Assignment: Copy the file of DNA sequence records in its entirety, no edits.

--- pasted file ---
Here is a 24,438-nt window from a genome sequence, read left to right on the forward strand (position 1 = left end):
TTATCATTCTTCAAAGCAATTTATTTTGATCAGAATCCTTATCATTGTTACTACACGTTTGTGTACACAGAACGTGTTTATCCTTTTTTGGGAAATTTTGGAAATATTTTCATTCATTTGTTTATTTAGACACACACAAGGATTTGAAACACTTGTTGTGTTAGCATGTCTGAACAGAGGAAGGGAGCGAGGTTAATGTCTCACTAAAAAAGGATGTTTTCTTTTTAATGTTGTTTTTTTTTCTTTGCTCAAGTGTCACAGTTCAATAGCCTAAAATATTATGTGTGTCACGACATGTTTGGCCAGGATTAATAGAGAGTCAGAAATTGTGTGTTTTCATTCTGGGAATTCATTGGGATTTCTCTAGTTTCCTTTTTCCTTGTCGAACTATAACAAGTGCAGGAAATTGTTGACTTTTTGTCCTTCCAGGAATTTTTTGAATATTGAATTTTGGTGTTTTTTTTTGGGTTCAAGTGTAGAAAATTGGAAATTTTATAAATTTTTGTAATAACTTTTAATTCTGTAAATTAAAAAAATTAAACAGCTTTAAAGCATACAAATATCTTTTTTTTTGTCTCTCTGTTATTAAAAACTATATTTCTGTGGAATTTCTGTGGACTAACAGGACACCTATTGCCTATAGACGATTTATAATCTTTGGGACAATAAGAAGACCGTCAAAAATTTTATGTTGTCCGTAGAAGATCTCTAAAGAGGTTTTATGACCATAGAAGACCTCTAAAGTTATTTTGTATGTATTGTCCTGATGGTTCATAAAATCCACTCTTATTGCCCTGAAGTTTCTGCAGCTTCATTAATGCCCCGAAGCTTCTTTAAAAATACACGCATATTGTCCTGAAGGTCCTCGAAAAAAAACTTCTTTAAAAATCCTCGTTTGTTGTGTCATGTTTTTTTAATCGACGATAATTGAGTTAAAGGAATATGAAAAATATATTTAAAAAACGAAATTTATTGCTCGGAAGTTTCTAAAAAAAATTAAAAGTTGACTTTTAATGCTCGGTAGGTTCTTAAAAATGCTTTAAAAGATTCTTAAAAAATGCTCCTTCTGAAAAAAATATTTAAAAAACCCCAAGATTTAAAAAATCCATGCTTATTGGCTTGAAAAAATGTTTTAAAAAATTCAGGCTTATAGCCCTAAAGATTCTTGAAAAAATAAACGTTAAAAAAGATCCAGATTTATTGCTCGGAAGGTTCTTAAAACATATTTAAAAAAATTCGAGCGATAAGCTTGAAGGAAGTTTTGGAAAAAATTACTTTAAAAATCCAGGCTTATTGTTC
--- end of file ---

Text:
Here is a 24,438-nt window from a genome sequence, read left to right on the forward strand (position 1 = left end):
TTATCATTCTTCAAAGCAATTTATTTTGATCAGAATCCTTATCATTGTTACTACACGTTTGTGTACACAGAACGTGTTTATCCTTTTTTGGGAAATTTTGGAAATATTTTCATTCATTTGTTTATTTAGACACACACAAGGATTTGAAACACTTGTTGTGTTAGCATGTCTGAACAGAGGAAGGGAGCGAGGTTAATGTCTCACTAAAAAAGGATGTTTTCTTTTTAATGTTGTTTTTTTTTCTTTGCTCAAGTGTCACAGTTCAATAGCCTAAAATATTATGTGTGTCACGACATGTTTGGCCAGGATTAATAGAGAGTCAGAAATTGTGTGTTTTCATTCTGGGAATTCATTGGGATTTCTCTAGTTTCCTTTTTCCTTGTCGAACTATAACAAGTGCAGGAAATTGTTGACTTTTTGTCCTTCCAGGAATTTTTTGAATATTGAATTTTGGTGTTTTTTTTTGGGTTCAAGTGTAGAAAATTGGAAATTTTATAAATTTTTGTAATAACTTTTAATTCTGTAAATTAAAAAAATTAAACAGCTTTAAAGCATACAAATATCTTTTTTTTTGTCTCTCTGTTATTAAAAACTATATTTCTGTGGAATTTCTGTGGACTAACAGGACACCTATTGCCTATAGACGATTTATAATCTTTGGGACAATAAGAAGACCGTCAAAAATTTTATGTTGTCCGTAGAAGATCTCTAAAGAGGTTTTATGACCATAGAAGACCTCTAAAGTTATTTTGTATGTATTGTCCTGATGGTTCATAAAATCCACTCTTATTGCCCTGAAGTTTCTGCAGCTTCATTAATGCCCCGAAGCTTCTTTAAAAATACACGCATATTGTCCTGAAGGTCCTCGAAAAAAAACTTCTTTAAAAATCCTCGTTTGTTGTGTCATGTTTTTTTAATCGACGATAATTGAGTTAAAGGAATATGAAAAATATATTTAAAAAACGAAATTTATTGCTCGGAAGTTTCTAAAAAAAATTAAAAGTTGACTTTTAATGCTCGGTAGGTTCTTAAAAATGCTTTAAAAGATTCTTAAAAAATGCTCCTTCTGAAAAAAATATTTAAAAAACCCCAAGATTTAAAAAATCCATGCTTATTGGCTTGAAAAAATGTTTTAAAAAATTCAGGCTTATAGCCCTAAAGATTCTTGAAAAAATAAACGTTAAAAAAGATCCAGATTTATTGCTCGGAAGGTTCTTAAAACATATTTAAAAAAATTCGAGCGATAAGCTTGAAGGAAGTTTTGGAAAAAATTACTTTAAAAATCCAGGCTTATTGTTC